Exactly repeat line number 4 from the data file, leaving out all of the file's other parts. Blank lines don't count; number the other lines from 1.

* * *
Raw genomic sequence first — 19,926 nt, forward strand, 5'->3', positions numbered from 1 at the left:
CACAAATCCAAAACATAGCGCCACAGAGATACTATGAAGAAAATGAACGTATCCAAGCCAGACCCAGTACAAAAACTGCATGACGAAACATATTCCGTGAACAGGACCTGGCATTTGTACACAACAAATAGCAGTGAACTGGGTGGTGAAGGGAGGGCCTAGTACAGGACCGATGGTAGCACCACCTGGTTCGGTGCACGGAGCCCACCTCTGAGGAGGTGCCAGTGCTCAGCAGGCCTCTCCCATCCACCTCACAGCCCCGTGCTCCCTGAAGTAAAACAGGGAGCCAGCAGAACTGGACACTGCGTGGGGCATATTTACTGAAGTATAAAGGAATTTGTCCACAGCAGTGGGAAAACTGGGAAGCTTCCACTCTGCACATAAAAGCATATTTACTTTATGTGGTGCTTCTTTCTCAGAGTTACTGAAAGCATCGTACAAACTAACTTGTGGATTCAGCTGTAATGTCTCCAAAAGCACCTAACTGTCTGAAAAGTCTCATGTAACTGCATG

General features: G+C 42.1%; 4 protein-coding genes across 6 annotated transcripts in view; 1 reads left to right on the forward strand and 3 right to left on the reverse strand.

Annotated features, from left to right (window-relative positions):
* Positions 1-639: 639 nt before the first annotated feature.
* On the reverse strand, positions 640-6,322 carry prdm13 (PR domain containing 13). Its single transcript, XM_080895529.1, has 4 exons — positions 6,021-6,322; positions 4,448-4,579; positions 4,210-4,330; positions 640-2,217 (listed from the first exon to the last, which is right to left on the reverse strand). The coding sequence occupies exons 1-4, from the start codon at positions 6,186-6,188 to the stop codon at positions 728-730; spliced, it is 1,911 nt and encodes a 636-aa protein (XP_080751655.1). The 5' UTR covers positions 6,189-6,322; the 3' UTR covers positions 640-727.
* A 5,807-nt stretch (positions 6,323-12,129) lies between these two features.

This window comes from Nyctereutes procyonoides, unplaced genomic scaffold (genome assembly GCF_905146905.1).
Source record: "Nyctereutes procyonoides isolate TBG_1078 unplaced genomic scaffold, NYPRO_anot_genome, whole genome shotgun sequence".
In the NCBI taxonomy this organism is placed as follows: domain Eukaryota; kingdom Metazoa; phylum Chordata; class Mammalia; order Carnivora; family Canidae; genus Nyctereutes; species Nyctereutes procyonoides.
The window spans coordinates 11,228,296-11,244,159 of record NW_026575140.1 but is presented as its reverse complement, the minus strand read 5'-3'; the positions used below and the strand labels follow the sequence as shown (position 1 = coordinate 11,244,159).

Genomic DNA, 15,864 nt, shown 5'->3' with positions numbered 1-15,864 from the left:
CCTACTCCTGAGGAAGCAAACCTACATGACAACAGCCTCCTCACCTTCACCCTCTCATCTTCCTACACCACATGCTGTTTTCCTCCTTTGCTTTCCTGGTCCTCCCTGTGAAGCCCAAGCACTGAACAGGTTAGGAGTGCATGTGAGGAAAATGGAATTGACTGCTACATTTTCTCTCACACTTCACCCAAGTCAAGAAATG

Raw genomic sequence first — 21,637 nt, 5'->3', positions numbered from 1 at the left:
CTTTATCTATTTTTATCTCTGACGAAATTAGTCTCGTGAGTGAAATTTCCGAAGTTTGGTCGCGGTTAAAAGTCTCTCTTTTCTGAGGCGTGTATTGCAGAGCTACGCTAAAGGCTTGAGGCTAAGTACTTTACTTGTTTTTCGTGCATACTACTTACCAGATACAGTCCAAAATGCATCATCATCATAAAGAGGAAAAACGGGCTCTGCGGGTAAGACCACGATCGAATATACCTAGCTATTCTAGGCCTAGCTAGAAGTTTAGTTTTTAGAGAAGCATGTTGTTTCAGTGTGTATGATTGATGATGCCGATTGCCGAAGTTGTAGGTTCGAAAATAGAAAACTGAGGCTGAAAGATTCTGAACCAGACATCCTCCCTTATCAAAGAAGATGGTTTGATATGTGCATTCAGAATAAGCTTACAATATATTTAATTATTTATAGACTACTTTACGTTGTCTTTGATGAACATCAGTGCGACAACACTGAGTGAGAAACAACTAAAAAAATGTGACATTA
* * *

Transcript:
Annotated features, from left to right (window-relative positions):